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Scripting News, the weblog started in 1997 that bootstrapped the blogging revolution.
Permanent link to archive for Saturday, August 12, 2006. Saturday, August 12, 2006

Since I own a house in the Pacific time zone, my blog and servers should express time in my home zone. So Scripting News is, once again, a west coast blog. If I remember correctly there will be some bugs to shake out.  Permanent link to this item in the archive.

A picture named wheaties.jpgHil observes that there have been a lot of unfair generalizations in the post-BlogHer discussions. I too wanted to respond to what Maryam wrote about men and our supposed lack of softness. Please we should expect more of ourselves and each other, not less. Of course men have soft insides, just like women, but the world treats us so harshly. Be a man, you can take it. I notice this, because as you get older you're not as strong as you once were, but there's so little mercy. Even crossing the street, drivers challenge men, where they stop for women. I refuse to run to get out of the way of a speeding car, for fear that I'll trip and get run over. And I don't run so well anymore. Being hit by a car hurts a man almost as much as it would hurt a woman. And on the Internet our bodies are exactly the same size. But men are still supposed to put up with bashing. No wonder our emotions turn off. We're punished for showing any of it, sadness, fear, joy -- these are considered unmasculine. The only emotion men are permitted to have is anger, which is why you see so much fear and sadness, even joy, expressed as anger. The day when you are ready for men to express their emotions is the day you will see that we have them.  Permanent link to this item in the archive.

Mike Arrington: "Google smugness is at an all time high." Permanent link to this item in the archive.

A picture named grad.jpgDoc Searls on the blogger as eyewitness. Yes, that is journalism, imho. As he says, journalism will become an everyday thing, practiced by people as well as professionals. I've recommended to every journalism professor I meet that they expand their scope. Instead of only teaching journalism as a profession, they should think of journalism as a basic requirement for a good education. It's a skill they should be teaching everyone who gets a bachelor's degree, from now on. Think of it this way, we've had microprocessors, now it's time for microjournalism. Think small picture, not big. The idea seems to be out there. Seth Godin has a new book with the theme. I think that "small" is such a big idea that I bought a domain for my work in this area. Permanent link to this item in the archive.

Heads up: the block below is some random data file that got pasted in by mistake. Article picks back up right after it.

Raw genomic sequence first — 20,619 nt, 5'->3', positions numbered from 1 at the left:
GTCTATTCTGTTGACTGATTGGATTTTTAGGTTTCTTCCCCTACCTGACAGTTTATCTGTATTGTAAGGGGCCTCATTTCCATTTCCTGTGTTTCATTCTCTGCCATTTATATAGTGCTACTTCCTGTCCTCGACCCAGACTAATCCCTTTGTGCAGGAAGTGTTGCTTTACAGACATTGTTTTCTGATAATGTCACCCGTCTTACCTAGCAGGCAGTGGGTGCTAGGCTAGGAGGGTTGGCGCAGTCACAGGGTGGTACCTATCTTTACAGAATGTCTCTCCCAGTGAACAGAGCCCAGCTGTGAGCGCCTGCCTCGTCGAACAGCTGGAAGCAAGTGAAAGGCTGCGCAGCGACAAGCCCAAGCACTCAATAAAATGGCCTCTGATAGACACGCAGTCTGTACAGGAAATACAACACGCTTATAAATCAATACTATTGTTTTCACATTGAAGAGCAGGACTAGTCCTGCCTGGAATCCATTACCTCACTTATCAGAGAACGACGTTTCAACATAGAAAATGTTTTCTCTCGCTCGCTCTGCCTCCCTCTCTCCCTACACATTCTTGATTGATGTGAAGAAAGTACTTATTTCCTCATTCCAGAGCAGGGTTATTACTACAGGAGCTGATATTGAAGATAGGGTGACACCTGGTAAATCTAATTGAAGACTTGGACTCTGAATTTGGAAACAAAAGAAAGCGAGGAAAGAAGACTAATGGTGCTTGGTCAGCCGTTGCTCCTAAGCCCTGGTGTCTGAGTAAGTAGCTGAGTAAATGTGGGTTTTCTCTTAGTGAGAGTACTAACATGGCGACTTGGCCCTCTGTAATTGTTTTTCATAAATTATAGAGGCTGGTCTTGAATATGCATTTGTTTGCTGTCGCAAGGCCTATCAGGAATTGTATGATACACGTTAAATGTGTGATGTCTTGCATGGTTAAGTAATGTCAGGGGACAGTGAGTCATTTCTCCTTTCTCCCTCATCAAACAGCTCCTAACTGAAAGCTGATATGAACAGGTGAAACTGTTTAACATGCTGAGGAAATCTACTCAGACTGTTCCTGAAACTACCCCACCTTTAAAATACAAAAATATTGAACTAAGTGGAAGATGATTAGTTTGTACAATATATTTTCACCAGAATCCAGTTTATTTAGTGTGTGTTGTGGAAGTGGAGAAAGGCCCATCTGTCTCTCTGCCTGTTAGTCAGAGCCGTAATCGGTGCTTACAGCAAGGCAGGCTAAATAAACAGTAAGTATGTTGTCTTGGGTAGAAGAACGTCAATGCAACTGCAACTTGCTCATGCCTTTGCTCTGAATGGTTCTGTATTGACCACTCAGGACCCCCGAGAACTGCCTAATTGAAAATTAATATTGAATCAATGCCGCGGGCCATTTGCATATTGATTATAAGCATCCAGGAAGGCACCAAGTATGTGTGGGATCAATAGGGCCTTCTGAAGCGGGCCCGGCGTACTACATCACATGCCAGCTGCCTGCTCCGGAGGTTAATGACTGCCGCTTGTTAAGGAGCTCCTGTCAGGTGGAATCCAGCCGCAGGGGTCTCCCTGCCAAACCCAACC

BTW, just for the record, yesterday was the closing day for my Berkeley house purchase. I can't move in for another month yet, but I am now, again, a home owner. Hot dam! Permanent link to this item in the archive.

Dan Farber reviews the big professional news networks arising out of the blog world. Lots of new competition for Denton and Calacanis.  Permanent link to this item in the archive.

I like websites with simple direct domain namesPermanent link to this item in the archive.

A picture named abc.gifMost major news networks have one or two news podcasts that are worth a listen on your daily commute or while exercising. ABC News has the Nightline podcast, it's excellent, produced every weeknight. I would never watch it live on TV, it's way past my TV-watching hours, and after getting tired of the Ted Koppel version, it would never have occurred to me to watch the new version. But I'm always looking for a longish news podcast for my daily exercise, and Nightline fits the bill. Right up there with NPR's On the Media and NewsHour, and NBC's Meet the Press.  Permanent link to this item in the archive.

Kevin Burton says that Tailrank has a mobile mode. I'm still going to work on my own software, I want to play in this area, literally, I'm having fun.  Permanent link to this item in the archive.

David Berlind: Use 'POD' in your trademark, get suedPermanent link to this item in the archive.

2001: "Open the pod bay doors, HAL." Permanent link to this item in the archive.

Stray Packets: "People turned to the encyclopedias like the Britannica because they had established a trustworthy reputation for accuracy, not because they knew how to deliver perfect accuracy all the time." Permanent link to this item in the archive.


Last update: Saturday, August 12, 2006 at 10:23 PM Pacific.

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